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How to homeschool a kindergartener when you have a preschooler too

Sarah wrote in last week with this question, and initially thought I’d already written about it. I couldn’t seem to find a post about it in my archives, though, so I wrote this post. Mea culpa if I’m repeating myself! 😉

I have a question about homeschooling. I hesitated to ask, but since our decision to homeschool versus paying school tuition will directly impact our frugality, I decided it was an appropriate question to ask you!

I’m wondering how to go about homeschooling older child(ren) when you have a baby and/or toddler vying for your attention as well. It’s so important to me to pay enough attention to each of my children. I do have some difficulty with time management and I’m wondering if I’m up to the challenge of trying to properly teach my kindergartener while my 2-and-a-half-year-old is around, constantly needing something.

I realize some flexibility is going to be necessary, as well as establishing proper boundaries and expectations for each child. The other detail added to the mix is the fact that we are considering trying for another baby in the next year, which will make things even more interesting!

I am very, very favorable toward homeschooling all of my kids, but I would love to hear some advice about how to structure your days when you’re trying to teach a kindergartener, with a toddler and baby around also. Thanks!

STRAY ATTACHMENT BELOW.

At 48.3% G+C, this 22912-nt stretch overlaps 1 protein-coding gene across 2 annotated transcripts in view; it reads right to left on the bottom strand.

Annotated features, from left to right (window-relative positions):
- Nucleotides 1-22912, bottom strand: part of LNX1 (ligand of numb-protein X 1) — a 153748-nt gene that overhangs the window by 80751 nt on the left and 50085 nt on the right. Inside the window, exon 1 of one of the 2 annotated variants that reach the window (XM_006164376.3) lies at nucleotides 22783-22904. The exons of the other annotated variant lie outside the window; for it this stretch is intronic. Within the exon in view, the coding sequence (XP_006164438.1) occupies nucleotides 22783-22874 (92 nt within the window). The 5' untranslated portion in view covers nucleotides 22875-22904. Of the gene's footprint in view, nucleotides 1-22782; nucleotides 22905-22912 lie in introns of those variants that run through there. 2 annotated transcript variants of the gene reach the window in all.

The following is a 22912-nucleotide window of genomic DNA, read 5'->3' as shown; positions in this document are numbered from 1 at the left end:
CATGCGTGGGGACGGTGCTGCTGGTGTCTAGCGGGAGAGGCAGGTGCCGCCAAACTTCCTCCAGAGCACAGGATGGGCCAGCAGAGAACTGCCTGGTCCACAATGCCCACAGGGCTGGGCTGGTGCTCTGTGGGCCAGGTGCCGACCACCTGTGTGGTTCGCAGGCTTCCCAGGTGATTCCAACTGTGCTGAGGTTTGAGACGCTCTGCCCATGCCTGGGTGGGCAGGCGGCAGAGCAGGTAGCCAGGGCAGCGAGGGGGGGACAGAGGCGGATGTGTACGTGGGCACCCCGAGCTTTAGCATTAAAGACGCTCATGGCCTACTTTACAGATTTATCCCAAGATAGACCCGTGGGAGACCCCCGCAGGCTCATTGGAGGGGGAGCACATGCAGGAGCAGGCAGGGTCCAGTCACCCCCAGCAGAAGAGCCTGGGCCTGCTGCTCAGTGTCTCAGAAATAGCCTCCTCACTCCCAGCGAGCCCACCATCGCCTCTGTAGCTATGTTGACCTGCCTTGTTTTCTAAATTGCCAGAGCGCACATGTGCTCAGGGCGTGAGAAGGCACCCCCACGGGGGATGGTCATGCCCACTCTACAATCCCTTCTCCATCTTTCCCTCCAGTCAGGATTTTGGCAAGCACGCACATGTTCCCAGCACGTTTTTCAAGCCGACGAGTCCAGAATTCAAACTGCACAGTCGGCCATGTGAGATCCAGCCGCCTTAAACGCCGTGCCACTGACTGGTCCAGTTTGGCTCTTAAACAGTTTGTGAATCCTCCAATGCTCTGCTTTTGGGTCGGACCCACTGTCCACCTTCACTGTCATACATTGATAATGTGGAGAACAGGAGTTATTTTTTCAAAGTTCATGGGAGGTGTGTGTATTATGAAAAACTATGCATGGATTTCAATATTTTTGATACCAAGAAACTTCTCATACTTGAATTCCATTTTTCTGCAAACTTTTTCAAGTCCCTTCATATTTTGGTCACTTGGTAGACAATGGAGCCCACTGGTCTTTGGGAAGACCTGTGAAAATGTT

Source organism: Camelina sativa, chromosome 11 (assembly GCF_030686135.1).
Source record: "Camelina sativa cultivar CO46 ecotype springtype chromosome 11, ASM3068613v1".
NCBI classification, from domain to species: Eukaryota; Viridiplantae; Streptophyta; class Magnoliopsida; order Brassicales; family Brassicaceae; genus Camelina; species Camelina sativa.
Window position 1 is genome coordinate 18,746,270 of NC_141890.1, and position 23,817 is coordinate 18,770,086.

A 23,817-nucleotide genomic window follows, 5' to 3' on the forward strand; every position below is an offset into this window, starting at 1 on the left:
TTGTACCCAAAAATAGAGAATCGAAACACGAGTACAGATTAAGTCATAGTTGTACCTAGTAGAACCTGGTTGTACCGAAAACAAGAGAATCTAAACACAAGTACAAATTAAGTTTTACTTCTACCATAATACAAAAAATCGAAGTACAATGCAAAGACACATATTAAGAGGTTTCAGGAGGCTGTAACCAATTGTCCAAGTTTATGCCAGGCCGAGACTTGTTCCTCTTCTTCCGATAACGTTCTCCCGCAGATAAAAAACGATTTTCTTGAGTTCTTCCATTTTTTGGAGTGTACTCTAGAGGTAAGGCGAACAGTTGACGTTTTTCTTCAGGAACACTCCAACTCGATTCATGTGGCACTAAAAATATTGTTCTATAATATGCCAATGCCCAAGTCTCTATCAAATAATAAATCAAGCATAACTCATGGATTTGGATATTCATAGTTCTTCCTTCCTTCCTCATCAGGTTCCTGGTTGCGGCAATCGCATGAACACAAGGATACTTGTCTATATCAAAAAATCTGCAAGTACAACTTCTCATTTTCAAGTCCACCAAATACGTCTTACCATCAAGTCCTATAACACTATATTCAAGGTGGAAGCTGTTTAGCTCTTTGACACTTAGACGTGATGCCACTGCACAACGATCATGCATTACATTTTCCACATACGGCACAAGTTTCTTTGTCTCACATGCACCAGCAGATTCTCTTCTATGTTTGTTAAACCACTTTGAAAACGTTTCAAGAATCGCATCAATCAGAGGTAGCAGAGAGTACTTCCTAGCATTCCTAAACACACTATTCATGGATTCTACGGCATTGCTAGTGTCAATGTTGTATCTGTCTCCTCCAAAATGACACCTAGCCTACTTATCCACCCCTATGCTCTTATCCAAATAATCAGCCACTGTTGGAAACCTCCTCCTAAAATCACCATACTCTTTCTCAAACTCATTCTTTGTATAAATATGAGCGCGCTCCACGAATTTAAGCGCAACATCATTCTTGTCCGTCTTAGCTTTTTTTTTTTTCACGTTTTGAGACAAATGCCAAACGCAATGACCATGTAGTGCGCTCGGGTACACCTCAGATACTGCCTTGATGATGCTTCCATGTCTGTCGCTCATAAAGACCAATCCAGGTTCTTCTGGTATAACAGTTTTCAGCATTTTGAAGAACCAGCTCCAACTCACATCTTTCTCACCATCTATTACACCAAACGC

Hi, Sarah!

I’m not gonna lie.   Homeschooling with small kids underfoot is a bit of a challenge.

But here’s the good news: kindergarten doesn’t need to take very long at all every day.   In fact, with just one kindergartener and some dedicated quiet time, you can easily get a day’s worth of work done in 45 minutes to an hour.

I’m assuming that your 2.5 year old still naps, so what I’d recommend doing is tackling school during naptime.   That’s what I did when my kids were in kindergarten (except for Zoe, because there was no one younger than her!)

Even if your 2.5 year old doesn’t take good naps any more, could you set him/her up with some daily afternoon screen time?   Or what about some enforced quiet time in the bed with books?

Because I’m a morning person, I’d naturally have been inclined to tackle school right after breakfast.   But that can end up being an exercise in frustration, and I found it to be really easy to just do it right after lunch instead. You can get so much more done in a jiffy without a preschooler interrupting you!

If you do decide to try school in the morning, you could give your preschooler snacks, busy work, or play-doh, but none of those things is quite as effective as a nap. 😉

sonia and Zoe homeschool kindergarten


Oh, and aside from the bookwork that you do with your kindergartener, you’ll probably be doing a fair amount of reading out loud, and your preschooler might like to join you for that.   So, if you want to knock out some work in the morning, read-alouds are a good option.

On a related note, here’s what I did for kindergarten with my kids.   At the time I wrote the post (2009), Sonia was in kindergarten.

My kids and me in 2009

My kids are now a senior, a sophomore, a 7th grader, and a 6th grader, and I’m pleased to say that our rather minimalist kindergarten routine seems to have worked out just fine for them.

Our family in December 2016

(Zoe kind of skipped kindergarten, actually.   She hung out with Sonia and me during our school sessions and picked up so much, she started reading the summer before she was due to start school. So we pretty much just moved right into first grade work the fall she was 5. )

One other word of encouragement as you look at the future of homeschooling multiple kids: it’s not as impossible as you might imagine.